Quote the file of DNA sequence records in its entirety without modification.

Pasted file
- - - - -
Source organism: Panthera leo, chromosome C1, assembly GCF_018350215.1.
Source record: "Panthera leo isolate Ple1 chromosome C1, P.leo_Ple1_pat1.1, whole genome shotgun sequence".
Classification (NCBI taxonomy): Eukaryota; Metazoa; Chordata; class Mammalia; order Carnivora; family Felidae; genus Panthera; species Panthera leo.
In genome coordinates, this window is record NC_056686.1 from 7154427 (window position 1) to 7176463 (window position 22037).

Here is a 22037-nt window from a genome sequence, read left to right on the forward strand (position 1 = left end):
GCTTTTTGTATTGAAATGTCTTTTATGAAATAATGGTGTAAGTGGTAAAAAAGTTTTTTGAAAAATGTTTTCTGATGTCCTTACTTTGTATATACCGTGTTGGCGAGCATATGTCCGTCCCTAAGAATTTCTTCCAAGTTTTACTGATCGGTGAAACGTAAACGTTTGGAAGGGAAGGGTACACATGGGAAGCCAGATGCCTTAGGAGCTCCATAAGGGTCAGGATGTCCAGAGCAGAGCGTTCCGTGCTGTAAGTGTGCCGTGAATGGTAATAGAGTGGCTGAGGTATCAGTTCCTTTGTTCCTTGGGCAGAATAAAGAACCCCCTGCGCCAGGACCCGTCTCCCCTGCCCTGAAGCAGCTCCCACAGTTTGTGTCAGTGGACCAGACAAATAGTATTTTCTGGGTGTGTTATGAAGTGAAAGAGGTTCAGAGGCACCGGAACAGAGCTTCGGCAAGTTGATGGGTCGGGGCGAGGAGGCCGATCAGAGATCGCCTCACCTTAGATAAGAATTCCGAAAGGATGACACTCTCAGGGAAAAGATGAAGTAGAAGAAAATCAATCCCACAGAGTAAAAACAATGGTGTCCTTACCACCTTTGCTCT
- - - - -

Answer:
Source organism: Panthera leo, chromosome C1, assembly GCF_018350215.1.
Source record: "Panthera leo isolate Ple1 chromosome C1, P.leo_Ple1_pat1.1, whole genome shotgun sequence".
Classification (NCBI taxonomy): Eukaryota; Metazoa; Chordata; class Mammalia; order Carnivora; family Felidae; genus Panthera; species Panthera leo.
In genome coordinates, this window is record NC_056686.1 from 7154427 (window position 1) to 7176463 (window position 22037).

Here is a 22037-nt window from a genome sequence, read left to right on the forward strand (position 1 = left end):
GCTTTTTGTATTGAAATGTCTTTTATGAAATAATGGTGTAAGTGGTAAAAAAGTTTTTTGAAAAATGTTTTCTGATGTCCTTACTTTGTATATACCGTGTTGGCGAGCATATGTCCGTCCCTAAGAATTTCTTCCAAGTTTTACTGATCGGTGAAACGTAAACGTTTGGAAGGGAAGGGTACACATGGGAAGCCAGATGCCTTAGGAGCTCCATAAGGGTCAGGATGTCCAGAGCAGAGCGTTCCGTGCTGTAAGTGTGCCGTGAATGGTAATAGAGTGGCTGAGGTATCAGTTCCTTTGTTCCTTGGGCAGAATAAAGAACCCCCTGCGCCAGGACCCGTCTCCCCTGCCCTGAAGCAGCTCCCACAGTTTGTGTCAGTGGACCAGACAAATAGTATTTTCTGGGTGTGTTATGAAGTGAAAGAGGTTCAGAGGCACCGGAACAGAGCTTCGGCAAGTTGATGGGTCGGGGCGAGGAGGCCGATCAGAGATCGCCTCACCTTAGATAAGAATTCCGAAAGGATGACACTCTCAGGGAAAAGATGAAGTAGAAGAAAATCAATCCCACAGAGTAAAAACAATGGTGTCCTTACCACCTTTGCTCT